Moseley dissects each of them at length, respectfully. If it were not for the polemical atmosphere that has clouded this issue for so long his approach would be regarded as tedious. But, given the state of play, Moseley needs to patiently explain every detail.


In answer to all of them, Moseley says that there never was a Transformation Problem because the total surplus-value produced in the economy as a whole is determined logically prior to the division of the total surplus-value into individual parts. In Volumes I and II Marx wrote in terms of individual capitals and individual workers, but these were illustrative of the entire capitalist system.


The constant and variable capital Marx referred to in Volume I are prices of production for the entire system, not individual values. However, Marx did not explain that clearly until Volume lll - and unfortunate editorial decisions by Engels did not help.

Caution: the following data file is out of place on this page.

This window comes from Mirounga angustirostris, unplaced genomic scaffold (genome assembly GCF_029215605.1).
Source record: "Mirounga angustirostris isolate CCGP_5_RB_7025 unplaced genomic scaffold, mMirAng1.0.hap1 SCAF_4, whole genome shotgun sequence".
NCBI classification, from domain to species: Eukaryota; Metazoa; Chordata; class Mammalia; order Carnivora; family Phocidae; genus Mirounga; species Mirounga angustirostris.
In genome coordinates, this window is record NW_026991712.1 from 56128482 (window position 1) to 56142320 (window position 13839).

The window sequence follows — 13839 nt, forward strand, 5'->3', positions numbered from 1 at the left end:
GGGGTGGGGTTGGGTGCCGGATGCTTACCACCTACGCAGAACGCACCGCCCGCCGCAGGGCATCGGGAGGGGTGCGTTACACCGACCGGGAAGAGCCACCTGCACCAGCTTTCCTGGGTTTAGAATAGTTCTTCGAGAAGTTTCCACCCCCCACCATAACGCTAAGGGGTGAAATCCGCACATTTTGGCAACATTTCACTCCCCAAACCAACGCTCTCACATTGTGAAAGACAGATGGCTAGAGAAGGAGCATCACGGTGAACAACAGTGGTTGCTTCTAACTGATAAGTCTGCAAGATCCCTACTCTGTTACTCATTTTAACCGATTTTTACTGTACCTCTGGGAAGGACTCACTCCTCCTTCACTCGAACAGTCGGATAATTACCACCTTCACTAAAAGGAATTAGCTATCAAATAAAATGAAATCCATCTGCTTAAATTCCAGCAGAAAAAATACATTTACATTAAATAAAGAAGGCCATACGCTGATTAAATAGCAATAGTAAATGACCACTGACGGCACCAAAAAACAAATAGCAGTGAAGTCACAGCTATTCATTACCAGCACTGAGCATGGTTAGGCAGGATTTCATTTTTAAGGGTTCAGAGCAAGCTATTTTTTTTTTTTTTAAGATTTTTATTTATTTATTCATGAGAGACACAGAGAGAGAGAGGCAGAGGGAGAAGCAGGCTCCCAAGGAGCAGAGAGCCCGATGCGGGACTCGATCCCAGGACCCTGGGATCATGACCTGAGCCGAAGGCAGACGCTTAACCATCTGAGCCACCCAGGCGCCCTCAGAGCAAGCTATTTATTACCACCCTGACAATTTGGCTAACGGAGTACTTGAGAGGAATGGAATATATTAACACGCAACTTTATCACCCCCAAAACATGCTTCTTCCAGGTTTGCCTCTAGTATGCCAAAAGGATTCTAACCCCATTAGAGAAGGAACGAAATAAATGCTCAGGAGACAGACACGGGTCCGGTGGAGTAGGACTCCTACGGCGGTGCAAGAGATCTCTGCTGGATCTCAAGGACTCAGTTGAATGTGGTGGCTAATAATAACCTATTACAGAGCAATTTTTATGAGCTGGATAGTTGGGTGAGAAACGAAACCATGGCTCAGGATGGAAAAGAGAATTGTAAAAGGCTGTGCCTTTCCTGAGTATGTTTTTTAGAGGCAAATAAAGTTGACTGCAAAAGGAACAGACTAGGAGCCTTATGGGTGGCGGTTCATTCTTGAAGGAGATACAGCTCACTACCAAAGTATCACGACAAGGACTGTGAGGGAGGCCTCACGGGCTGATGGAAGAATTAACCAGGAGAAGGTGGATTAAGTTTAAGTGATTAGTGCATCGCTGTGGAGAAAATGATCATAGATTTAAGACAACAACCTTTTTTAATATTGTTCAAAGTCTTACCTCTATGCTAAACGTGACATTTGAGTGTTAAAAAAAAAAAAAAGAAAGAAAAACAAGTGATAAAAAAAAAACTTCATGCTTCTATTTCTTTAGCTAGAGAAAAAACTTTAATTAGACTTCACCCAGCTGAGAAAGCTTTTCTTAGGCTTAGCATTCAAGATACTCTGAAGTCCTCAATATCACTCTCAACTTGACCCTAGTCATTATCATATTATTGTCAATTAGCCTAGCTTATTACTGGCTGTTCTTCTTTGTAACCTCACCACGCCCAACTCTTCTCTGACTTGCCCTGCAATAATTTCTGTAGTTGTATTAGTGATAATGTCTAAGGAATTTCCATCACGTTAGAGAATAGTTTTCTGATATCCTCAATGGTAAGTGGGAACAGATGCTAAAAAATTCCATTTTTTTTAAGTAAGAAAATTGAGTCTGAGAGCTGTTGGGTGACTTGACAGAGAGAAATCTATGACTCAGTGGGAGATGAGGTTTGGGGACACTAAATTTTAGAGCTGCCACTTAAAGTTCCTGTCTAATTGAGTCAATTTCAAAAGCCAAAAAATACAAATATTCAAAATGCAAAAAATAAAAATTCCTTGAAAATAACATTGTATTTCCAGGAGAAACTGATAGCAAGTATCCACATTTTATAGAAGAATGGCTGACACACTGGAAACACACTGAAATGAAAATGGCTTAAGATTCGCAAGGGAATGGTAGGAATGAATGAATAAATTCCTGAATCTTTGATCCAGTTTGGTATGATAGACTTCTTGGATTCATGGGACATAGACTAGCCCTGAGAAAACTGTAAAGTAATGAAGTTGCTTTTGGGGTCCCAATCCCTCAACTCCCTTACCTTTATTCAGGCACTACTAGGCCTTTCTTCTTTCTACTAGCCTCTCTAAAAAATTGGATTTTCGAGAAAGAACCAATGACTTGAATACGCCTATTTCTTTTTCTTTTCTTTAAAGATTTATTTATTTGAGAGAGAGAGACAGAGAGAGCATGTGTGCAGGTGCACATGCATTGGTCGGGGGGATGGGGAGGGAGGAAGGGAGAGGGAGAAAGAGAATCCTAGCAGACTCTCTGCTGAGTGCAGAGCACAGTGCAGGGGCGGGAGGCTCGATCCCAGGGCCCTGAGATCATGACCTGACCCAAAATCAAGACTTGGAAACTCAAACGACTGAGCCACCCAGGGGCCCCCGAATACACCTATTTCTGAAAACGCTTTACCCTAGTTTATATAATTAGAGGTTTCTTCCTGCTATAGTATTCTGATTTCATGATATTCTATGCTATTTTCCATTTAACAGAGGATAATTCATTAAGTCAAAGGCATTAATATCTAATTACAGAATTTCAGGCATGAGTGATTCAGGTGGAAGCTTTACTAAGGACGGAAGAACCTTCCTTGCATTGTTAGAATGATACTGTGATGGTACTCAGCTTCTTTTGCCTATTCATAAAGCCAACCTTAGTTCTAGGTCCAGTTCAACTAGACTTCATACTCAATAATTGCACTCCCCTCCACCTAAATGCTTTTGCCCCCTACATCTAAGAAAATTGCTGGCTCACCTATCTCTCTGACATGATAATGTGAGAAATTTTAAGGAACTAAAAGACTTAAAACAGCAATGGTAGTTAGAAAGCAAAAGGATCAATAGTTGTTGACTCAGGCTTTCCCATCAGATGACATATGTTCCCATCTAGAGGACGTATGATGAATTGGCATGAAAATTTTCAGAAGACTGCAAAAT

Marx did not write a theory of value in Volumes I and II and a theory of prices in Volume III. “Marx’s theory in all three volumes of Capital is about a single system, the actual capitalist economy”[3], Moseley says and reiterates on nearly every page.


The only difference between Volume I and Volume III is the level of aggregation. In Volume III, the individual quantities of constant capital and variable capital advanced in each industry are taken as given, in addition to the total constant capital and variable capital that are taken as given in Volume I’s macro theory of surplus-value.


Where does profit come from